Researchers aim to determine whether the arts can treat Alzheimer’s

From the Washington Post:

Story by Fredrick Kunkle

As rock-and-roll fills a sunny recreation room at Birmingham Green in Manassas, residents of the assisted-living facility seem swept up in the music as if by a powerful wind.

Brett Sigmundsson, 52, belts out the lyrics of a Beatles tune while dancing in place with all the vigor of a middle-aged Mick Jagger. John Archer, 64, rises to his feet in dance. Up front, Norma Felter, 85, a former department store clerk whose eyes are glued to a TV screen showing the lyrics for “Hey Jude,” sings into a microphone, not always in sync with the words but joyfully all the same. Even those whose thoughts appear far away sometimes sway or tap their fingers in time to the beat.

The karaoke session is a popular draw at the facility. But music, art and dance sessions like these are also the subject of intensifying interest among the scientific community.

As the nation’s median age rises and baby boomers retire, the federal government, universities and health-care institutions are seeking to determine whether the arts have a quantifiably therapeutic effect on people with Alzheimer’s disease or other age-related disabilities.

Many researchers agree evidence seems promising that the arts can improve cognitive function and memory, bolster a person’s mood and sense of well-being, and reduce stress, agitation and aggression. But many previous studies have been too limited or poorly designed to say for sure.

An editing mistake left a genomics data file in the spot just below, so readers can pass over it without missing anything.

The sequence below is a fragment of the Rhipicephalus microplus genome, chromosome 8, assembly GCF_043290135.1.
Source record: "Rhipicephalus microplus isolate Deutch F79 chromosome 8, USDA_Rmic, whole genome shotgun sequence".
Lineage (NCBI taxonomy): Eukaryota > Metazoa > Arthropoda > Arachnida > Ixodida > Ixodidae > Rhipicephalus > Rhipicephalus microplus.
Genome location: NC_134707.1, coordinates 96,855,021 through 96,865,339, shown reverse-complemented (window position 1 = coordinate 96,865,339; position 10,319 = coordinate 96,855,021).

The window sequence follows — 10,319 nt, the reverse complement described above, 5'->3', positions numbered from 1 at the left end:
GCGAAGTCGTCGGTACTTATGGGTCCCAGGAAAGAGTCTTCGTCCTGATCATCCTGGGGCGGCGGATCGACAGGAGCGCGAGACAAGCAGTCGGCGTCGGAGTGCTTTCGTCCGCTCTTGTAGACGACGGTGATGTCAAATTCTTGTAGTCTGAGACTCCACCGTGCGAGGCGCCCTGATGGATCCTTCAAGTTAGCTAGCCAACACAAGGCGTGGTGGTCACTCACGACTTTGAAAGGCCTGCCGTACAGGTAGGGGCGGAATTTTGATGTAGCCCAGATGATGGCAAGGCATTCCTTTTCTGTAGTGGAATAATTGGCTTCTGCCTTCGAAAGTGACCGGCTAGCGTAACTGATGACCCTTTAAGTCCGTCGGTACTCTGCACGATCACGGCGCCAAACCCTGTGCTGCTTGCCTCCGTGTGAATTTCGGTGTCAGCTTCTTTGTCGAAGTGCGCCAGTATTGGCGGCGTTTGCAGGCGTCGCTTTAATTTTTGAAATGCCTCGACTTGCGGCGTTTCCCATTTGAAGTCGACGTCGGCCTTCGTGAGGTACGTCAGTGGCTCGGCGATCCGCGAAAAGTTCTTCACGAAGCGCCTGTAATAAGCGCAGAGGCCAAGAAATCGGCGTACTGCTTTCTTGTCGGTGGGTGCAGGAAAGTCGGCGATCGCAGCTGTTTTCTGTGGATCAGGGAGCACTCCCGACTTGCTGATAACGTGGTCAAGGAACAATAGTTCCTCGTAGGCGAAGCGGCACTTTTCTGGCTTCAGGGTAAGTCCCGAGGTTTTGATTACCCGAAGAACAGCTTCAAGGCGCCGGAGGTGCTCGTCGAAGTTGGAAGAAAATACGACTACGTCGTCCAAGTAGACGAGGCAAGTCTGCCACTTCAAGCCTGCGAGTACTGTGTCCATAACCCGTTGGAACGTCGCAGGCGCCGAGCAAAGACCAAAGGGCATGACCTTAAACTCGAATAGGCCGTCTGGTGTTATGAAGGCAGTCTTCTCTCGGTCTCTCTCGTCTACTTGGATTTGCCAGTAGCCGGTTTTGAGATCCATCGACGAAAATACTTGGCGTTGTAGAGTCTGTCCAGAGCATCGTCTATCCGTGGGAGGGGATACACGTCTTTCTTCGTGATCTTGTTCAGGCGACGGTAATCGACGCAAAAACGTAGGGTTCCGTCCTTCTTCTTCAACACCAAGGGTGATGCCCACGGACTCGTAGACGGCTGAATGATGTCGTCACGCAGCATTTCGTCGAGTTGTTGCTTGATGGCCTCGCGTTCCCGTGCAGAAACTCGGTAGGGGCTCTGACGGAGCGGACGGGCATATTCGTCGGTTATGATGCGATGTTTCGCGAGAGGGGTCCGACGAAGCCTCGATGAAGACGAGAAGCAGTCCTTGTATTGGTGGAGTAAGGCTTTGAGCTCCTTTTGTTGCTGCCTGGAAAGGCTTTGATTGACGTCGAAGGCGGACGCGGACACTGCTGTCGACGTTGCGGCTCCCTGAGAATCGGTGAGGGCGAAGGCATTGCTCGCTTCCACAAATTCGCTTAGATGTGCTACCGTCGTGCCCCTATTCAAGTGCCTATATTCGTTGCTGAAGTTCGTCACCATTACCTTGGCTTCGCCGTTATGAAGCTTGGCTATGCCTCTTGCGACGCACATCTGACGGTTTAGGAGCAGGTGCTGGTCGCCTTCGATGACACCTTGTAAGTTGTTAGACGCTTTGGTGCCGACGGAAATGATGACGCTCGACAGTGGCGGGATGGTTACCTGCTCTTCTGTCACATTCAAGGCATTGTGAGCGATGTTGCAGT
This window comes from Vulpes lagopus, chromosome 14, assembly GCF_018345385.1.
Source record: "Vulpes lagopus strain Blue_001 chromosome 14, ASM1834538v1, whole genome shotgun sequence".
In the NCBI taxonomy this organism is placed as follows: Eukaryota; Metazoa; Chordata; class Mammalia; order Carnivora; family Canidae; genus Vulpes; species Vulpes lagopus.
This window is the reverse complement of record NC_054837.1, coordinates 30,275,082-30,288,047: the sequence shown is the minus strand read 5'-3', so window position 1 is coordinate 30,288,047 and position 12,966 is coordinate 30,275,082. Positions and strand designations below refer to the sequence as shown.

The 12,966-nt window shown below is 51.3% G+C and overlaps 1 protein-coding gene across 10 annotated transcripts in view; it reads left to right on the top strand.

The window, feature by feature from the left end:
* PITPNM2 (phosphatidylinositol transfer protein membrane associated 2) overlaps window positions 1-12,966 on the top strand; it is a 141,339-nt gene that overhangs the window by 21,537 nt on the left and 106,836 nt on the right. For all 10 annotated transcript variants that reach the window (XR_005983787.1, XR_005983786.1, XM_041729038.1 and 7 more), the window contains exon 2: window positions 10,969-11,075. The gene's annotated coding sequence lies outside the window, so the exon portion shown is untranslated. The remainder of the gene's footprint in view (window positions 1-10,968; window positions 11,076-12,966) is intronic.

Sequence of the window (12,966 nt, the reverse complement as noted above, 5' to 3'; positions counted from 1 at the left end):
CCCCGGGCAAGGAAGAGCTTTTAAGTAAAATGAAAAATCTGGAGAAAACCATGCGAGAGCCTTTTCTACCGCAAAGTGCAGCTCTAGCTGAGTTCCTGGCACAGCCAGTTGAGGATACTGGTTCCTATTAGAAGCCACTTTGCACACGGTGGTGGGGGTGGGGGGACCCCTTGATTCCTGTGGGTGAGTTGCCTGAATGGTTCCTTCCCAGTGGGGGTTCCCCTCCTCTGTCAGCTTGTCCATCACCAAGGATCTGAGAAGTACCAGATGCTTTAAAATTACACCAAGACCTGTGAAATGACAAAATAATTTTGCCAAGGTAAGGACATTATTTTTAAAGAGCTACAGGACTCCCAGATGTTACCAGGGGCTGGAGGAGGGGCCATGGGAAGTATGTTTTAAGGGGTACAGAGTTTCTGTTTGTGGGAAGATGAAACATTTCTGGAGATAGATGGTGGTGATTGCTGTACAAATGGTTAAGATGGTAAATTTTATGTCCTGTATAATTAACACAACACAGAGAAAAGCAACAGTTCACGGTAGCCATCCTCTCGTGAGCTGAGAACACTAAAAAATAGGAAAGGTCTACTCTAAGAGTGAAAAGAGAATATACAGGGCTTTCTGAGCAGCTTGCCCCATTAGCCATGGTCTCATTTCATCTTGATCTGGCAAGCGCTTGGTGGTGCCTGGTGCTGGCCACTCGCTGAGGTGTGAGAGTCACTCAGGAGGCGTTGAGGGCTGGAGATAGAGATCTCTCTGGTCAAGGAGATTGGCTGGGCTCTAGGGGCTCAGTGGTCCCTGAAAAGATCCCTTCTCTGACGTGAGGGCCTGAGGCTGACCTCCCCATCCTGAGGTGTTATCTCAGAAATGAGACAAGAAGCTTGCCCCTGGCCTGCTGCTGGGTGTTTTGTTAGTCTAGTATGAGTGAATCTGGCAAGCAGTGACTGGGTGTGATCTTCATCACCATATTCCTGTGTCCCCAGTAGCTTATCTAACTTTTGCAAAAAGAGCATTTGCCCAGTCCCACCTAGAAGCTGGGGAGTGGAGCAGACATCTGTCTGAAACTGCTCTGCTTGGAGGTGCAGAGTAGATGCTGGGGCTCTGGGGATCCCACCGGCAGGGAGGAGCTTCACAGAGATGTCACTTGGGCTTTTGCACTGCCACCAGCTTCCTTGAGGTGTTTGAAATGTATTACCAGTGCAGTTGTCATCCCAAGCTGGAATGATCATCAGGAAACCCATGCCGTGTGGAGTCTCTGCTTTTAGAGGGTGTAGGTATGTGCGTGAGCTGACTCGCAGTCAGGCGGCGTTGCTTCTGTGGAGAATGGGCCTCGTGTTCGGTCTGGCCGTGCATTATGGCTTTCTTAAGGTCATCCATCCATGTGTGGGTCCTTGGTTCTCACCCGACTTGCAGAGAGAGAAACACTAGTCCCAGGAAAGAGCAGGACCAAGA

Alzheimer's research

George Moseley in front of a mural he painted in an empty room at Birmingham Green, an elder care residence in Manassas, Va., on Nov. 21. Painting “helps me to manage and cope, to have a positive attitude,” he said. (Evelyn Hockstein/For The Washington Post)

The National Endowment for the Arts and the National Institutes of Health and others are pushing for more answers. At Birmingham Green, researchers from George Mason University are conducting a federally subsidized study to examine the impact of the arts on the emotional and cognitive health of older adults.

“There still needs to be a lot of work done,” said Sunil Iyengar, who heads the Office of Research and Analysis at the NEA. Iyengar said research into the effect of art on people with cognitive impairments has suffered from a lack of rigor.

Too many studies lacked proper controls, involved samples that were too small, and were poorly defined. They also may have been looking for the wrong thing, Iyengar said. While searching for hard evidence of biological improvements in memory or cognition, many also overlooked measurable improvements in the mood and well-being of people with Alzheimer’s, and their caregivers, too.